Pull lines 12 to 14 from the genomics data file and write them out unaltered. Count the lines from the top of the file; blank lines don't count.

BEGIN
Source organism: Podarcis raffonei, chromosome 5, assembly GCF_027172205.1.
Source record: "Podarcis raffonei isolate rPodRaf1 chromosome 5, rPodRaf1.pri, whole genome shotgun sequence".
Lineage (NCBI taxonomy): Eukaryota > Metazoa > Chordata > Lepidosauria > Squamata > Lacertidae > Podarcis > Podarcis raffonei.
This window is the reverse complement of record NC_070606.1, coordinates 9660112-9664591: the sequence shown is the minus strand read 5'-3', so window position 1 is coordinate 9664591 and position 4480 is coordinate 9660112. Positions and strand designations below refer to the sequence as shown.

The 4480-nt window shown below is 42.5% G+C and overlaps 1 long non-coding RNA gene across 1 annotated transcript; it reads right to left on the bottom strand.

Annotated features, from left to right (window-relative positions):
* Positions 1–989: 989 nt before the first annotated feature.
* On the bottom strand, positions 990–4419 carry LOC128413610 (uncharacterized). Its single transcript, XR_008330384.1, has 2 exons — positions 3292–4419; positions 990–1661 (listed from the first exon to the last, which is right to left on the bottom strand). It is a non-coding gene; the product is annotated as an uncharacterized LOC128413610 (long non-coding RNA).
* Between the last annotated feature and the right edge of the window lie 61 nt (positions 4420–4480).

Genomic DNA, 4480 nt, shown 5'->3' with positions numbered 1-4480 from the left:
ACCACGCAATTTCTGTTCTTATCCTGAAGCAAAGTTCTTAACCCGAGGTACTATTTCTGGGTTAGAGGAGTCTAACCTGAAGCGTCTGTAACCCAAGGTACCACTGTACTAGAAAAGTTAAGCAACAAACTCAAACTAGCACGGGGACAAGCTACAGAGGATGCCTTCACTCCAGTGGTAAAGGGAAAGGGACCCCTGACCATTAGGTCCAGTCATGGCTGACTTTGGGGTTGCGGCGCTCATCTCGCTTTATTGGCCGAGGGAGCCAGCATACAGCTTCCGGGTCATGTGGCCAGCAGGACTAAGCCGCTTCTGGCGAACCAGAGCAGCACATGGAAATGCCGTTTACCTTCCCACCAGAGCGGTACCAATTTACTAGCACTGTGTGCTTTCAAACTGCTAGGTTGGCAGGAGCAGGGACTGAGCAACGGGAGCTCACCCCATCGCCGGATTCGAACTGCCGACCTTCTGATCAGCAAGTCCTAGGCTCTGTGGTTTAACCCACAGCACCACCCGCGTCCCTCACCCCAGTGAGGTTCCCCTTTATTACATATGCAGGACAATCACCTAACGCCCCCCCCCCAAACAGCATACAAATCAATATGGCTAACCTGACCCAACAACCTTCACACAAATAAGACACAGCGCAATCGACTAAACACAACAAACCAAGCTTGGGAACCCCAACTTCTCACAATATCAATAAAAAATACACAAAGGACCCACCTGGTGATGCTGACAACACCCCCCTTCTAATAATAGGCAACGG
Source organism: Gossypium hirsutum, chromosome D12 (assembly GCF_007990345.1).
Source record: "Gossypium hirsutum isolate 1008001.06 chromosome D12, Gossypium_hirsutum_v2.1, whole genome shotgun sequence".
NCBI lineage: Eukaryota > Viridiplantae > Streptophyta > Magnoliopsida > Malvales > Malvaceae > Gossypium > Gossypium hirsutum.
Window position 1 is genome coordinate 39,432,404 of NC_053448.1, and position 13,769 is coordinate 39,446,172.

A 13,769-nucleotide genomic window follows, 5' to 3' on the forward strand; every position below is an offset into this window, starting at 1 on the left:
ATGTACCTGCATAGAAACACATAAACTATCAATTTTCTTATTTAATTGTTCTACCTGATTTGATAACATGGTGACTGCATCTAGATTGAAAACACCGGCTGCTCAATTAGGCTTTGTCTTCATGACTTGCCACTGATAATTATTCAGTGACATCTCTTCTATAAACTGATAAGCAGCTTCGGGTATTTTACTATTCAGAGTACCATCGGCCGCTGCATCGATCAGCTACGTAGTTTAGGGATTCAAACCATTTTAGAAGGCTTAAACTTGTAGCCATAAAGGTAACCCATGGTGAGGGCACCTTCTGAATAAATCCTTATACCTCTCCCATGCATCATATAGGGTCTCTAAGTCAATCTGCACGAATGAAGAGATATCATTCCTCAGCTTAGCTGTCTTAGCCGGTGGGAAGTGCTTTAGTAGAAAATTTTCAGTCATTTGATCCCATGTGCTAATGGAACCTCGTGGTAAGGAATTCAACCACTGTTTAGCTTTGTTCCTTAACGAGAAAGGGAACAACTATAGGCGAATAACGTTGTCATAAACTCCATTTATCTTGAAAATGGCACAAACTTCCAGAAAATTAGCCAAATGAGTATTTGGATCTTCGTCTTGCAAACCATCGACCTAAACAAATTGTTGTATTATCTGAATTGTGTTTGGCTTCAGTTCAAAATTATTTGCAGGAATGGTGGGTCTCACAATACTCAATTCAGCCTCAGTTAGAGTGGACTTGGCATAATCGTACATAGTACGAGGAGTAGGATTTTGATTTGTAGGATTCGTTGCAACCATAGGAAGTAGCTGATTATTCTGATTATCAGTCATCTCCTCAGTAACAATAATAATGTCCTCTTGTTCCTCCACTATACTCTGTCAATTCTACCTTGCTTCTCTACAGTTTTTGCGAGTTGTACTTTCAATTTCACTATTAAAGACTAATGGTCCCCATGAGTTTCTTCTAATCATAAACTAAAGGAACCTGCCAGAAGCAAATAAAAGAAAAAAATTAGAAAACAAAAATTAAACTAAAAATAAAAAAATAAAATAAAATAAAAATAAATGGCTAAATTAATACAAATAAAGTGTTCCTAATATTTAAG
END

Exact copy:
Source organism: Gossypium hirsutum, chromosome D12 (assembly GCF_007990345.1).
Source record: "Gossypium hirsutum isolate 1008001.06 chromosome D12, Gossypium_hirsutum_v2.1, whole genome shotgun sequence".
NCBI lineage: Eukaryota > Viridiplantae > Streptophyta > Magnoliopsida > Malvales > Malvaceae > Gossypium > Gossypium hirsutum.